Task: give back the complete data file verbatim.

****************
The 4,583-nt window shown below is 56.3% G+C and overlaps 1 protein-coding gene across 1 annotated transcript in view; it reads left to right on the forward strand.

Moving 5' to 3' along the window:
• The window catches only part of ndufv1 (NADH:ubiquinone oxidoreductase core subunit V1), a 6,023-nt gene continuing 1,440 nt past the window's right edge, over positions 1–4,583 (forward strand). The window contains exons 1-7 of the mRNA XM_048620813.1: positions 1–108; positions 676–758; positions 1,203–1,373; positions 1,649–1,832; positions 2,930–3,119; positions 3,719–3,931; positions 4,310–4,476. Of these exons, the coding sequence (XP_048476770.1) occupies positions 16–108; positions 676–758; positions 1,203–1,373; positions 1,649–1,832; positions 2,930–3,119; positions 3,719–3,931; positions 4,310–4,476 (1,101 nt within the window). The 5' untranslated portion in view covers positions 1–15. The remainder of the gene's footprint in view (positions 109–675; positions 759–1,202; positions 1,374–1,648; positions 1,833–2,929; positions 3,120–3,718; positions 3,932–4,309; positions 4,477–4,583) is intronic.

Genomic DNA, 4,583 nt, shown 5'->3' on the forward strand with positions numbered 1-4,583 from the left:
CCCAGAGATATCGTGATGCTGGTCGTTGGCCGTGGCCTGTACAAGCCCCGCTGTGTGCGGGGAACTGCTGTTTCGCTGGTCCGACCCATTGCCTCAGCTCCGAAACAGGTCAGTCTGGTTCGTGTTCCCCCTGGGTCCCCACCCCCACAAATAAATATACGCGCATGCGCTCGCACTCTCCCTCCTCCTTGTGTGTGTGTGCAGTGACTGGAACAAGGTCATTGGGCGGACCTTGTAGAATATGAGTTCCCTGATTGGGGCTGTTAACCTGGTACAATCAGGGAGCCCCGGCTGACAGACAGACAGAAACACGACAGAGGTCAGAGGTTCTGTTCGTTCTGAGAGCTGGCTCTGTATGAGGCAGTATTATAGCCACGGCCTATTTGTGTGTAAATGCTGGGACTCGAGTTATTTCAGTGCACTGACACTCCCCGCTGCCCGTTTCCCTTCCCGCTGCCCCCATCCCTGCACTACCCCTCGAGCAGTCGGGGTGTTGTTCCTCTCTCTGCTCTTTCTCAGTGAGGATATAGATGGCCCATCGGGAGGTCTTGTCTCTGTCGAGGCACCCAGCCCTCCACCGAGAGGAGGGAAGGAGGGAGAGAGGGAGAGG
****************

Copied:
The 4,583-nt window shown below is 56.3% G+C and overlaps 1 protein-coding gene across 1 annotated transcript in view; it reads left to right on the forward strand.

Moving 5' to 3' along the window:
• The window catches only part of ndufv1 (NADH:ubiquinone oxidoreductase core subunit V1), a 6,023-nt gene continuing 1,440 nt past the window's right edge, over positions 1–4,583 (forward strand). The window contains exons 1-7 of the mRNA XM_048620813.1: positions 1–108; positions 676–758; positions 1,203–1,373; positions 1,649–1,832; positions 2,930–3,119; positions 3,719–3,931; positions 4,310–4,476. Of these exons, the coding sequence (XP_048476770.1) occupies positions 16–108; positions 676–758; positions 1,203–1,373; positions 1,649–1,832; positions 2,930–3,119; positions 3,719–3,931; positions 4,310–4,476 (1,101 nt within the window). The 5' untranslated portion in view covers positions 1–15. The remainder of the gene's footprint in view (positions 109–675; positions 759–1,202; positions 1,374–1,648; positions 1,833–2,929; positions 3,120–3,718; positions 3,932–4,309; positions 4,477–4,583) is intronic.

Genomic DNA, 4,583 nt, shown 5'->3' on the forward strand with positions numbered 1-4,583 from the left:
CCCAGAGATATCGTGATGCTGGTCGTTGGCCGTGGCCTGTACAAGCCCCGCTGTGTGCGGGGAACTGCTGTTTCGCTGGTCCGACCCATTGCCTCAGCTCCGAAACAGGTCAGTCTGGTTCGTGTTCCCCCTGGGTCCCCACCCCCACAAATAAATATACGCGCATGCGCTCGCACTCTCCCTCCTCCTTGTGTGTGTGTGCAGTGACTGGAACAAGGTCATTGGGCGGACCTTGTAGAATATGAGTTCCCTGATTGGGGCTGTTAACCTGGTACAATCAGGGAGCCCCGGCTGACAGACAGACAGAAACACGACAGAGGTCAGAGGTTCTGTTCGTTCTGAGAGCTGGCTCTGTATGAGGCAGTATTATAGCCACGGCCTATTTGTGTGTAAATGCTGGGACTCGAGTTATTTCAGTGCACTGACACTCCCCGCTGCCCGTTTCCCTTCCCGCTGCCCCCATCCCTGCACTACCCCTCGAGCAGTCGGGGTGTTGTTCCTCTCTCTGCTCTTTCTCAGTGAGGATATAGATGGCCCATCGGGAGGTCTTGTCTCTGTCGAGGCACCCAGCCCTCCACCGAGAGGAGGGAAGGAGGGAGAGAGGGAGAGG